Professor Richard Thomas
Professor of Archaeology, Deputy Pro-Vice Chancellor for Research and Enterprise and Dean of the Doctoral College
Professor Richard Thomas’ research in zooarchaeology centres on the analysis of animal bones from archaeological sites and has two main strands: the reconstruction of past human-animal relationships, predominantly in the historic period; and animal palaeopathology – the study of animal health, disease and injury in the past. His research explores the changing relationships between humans and animals and examines the contemporary relevance of these findings.
He co-directs the Bradgate Park Fieldschool – a multi-period archaeological excavation of a country park in Leicestershire, which includes the ruins of the childhood home of Lady Jane Grey, nine-day queen of Tudor England.
Professor Thomas is the Deputy Pro-Vice Chancellor for Research and Enterprise and Dean of the Doctoral College.
My research centres on the analysis of animal bones from archaeological sites (zooarchaeology) and has two main strands:
- the reconstruction of past human-animal relationships, predominantly in the historic period
- palaeopathology – the study of animal health and disease in the past.
Best, J., Doherty, S., Buster, L.S., Armit, I., Boev, Z. N., Cunliffe, B., Foster, A., Frimet, B., Hamilton-Dyer, S. Higham, T., Lebrassuer, O., Mepham, L., Miller, H., Peters, J., Seigle, M., Skelton, C., Symmons, R. , Thomas, R., Trentacoste, A., Maltby, M., Larson, G., and Sykes, N. 2021. Radiocarbon dating redefines the timing and circumstances of the chicken’s introduction to Europe and northwest Africa. Antiquity
Doherty, S. P., Foster, A., Best, J., Larson, G., Lebrasseur, O., Knapp, Z., Sadler, P., Skelton, C, Smallman, R., Wolderikos, H., Thomas, R. and Sykes, N. 2021. Estimating the age of domestic fowl (Gallus gallus domesticus) cockerels through spur development. International Journal of Osteoarchaeology 10.1002/oa.2988.
Hamerow, H., Bogaard, A., Charles, M., Forster, E., Holmes, M., McKerracher, M., Neil, S., Bronk Ramsey, C., Stroud, E., and Thomas, R. 2020. An integrated bioarchaeological approach to the Medieval 'Agricultural Revolution'. The case study of Stafford, England. European Journal of Archaeology. https://doi.org/10.1017/eaa.2020.6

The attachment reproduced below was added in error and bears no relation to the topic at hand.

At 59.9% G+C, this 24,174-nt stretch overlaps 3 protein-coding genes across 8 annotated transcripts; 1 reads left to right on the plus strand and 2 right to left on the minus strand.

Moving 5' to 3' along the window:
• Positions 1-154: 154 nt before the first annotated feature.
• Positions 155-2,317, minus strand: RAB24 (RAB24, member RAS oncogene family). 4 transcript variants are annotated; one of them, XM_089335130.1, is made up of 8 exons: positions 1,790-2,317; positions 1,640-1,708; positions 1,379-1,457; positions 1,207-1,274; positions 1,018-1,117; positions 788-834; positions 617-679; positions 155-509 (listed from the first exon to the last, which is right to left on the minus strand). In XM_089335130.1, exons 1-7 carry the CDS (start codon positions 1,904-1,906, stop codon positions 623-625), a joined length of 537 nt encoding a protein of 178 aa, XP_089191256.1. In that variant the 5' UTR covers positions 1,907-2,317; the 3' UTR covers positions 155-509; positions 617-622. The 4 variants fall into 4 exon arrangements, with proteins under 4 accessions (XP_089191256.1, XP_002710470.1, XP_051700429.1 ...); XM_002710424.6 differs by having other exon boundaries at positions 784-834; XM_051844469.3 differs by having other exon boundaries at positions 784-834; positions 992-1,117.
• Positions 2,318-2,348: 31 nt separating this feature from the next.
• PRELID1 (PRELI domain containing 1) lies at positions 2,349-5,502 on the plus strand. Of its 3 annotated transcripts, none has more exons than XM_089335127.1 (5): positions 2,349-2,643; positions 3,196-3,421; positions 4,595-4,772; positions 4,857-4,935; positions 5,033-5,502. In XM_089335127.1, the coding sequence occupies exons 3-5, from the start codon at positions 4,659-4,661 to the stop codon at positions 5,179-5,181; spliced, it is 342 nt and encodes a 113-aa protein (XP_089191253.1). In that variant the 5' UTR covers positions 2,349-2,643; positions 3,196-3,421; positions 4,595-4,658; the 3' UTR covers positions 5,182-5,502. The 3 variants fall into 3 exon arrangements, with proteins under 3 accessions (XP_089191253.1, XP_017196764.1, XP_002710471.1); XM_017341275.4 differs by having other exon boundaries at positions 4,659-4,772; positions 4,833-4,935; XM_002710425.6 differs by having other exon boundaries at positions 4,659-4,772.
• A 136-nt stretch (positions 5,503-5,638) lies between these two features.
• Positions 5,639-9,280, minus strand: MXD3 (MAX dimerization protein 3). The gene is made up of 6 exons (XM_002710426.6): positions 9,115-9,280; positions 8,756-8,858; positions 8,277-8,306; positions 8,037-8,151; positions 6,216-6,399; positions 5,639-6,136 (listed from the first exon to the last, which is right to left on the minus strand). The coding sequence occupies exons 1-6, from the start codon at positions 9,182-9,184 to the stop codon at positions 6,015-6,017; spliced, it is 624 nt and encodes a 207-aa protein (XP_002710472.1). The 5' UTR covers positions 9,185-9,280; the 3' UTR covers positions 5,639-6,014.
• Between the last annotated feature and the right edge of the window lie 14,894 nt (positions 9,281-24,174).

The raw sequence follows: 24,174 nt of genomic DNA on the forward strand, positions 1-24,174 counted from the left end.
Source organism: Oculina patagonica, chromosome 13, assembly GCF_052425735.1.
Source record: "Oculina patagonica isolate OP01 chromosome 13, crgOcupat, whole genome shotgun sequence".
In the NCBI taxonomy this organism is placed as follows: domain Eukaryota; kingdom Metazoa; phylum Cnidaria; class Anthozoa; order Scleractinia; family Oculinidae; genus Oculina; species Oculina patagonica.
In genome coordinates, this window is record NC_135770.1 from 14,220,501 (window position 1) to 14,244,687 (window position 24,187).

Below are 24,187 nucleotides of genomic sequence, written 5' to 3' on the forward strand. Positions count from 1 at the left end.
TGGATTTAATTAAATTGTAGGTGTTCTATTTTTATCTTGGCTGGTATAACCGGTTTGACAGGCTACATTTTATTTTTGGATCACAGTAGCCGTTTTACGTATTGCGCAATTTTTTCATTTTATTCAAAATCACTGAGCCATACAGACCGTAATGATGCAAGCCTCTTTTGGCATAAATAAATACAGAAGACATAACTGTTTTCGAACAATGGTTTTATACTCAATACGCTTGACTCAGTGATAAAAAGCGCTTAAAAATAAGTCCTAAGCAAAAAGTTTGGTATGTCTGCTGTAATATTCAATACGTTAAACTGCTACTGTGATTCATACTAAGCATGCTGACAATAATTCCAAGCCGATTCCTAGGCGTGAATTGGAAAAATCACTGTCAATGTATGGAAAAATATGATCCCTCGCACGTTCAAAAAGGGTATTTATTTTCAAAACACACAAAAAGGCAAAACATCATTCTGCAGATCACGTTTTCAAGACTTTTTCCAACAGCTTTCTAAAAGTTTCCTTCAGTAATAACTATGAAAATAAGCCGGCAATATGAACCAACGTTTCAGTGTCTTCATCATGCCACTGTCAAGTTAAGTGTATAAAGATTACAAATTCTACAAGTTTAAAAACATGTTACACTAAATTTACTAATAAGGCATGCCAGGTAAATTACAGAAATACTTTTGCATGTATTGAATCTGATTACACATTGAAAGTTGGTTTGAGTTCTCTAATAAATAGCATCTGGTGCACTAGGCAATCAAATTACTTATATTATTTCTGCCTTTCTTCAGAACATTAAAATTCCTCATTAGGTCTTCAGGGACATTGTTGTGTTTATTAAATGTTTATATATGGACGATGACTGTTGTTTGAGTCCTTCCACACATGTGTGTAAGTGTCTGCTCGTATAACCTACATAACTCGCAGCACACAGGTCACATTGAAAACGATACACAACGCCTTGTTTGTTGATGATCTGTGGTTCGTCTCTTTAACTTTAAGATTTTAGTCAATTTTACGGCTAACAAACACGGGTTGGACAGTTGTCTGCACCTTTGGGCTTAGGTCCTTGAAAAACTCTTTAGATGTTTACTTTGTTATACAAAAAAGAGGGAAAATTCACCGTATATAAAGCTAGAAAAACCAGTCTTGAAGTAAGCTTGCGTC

Haruda, A., Miller, V., Paijmans, J. L. A., Barlow, A., Tazhekeev, A., Bilalov, S., Hesse, Y, Preick, M., King, T., Thomas, R., Härke, H., Arzhantseva, I. 2020. The earliest domestic cat on the Silk Road. Nature Scientific Reports https://doi.org/10.1038/s41598-020-67798-6.
Holmes, M., Hamerow, H. and Thomas, R. 2021. Close Companions? A Zooarchaeological Study of the Human–Cattle Relationship in Medieval England. Animals 11: 1174. https://doi.org/10.3390/ani11041174
Holmes, M., Thomas, R. and Hamerow, H. 2021. Periodontal disease in sheep and cattle: understanding dental health in past animal populations. International Journal of Paleopathology 33: 43-54 https://doi.org/10.1016/j.ijpp.2021.02.002
Holmes, M., Thomas, R. and Hamerow, H. 2021. Identifying draught cattle in the past: lessons from large-scale analysis of archaeological datasets. International Journal of Paleopathology 33: 258-269. https://www.sciencedirect.com/science/article/pii/S1879981721000322
Holmes, M., Thomas, R. and Hamerow, H. 2021. Lesions in sheep elbows: insights from a large-scale study. International Journal of Paleopathology 34: 50-62. 10.1016/j.ijpp.2021.05.007
Johnston, R., Christie, J., Thomas, R., Graves-Brown, C., Goodridge, W., Jones, R., North, L. 2020. Evidence of diet, deification, and death within ancient Egyptian mummified animals. Scientific Reports 10, 14113 doi.org/10.1038/s41598-020-69726-0
Lloveras Ll., Thomas R., Moreno-García M., Nadal J., Tomàs-Gimeno X., Rissech C. and Bellis L. 2021. Pathological and sub-pathological changes in European rabbit bones: two reference cases to be applied to the analysis of archaeological assemblages. International Journal of Paleopathology 34: 90-100. https://doi.org/10.1016/j.ijpp.2021.06.004
Zooarchaeology, past human-animal relationships, non-human animal palaeopathology.
I teach across all three levels of undergraduate study to campus-based and distance learning students and teach postgraduate taught students. My teaching primarily focusses on the analysis of biological materials in the archaeological record, including environmental archaeology and zooarchaeology. I also contribute to teaching on the archaeology of medieval and early modern Britain.. I was co-director of the Bradgate Park Fieldschool.
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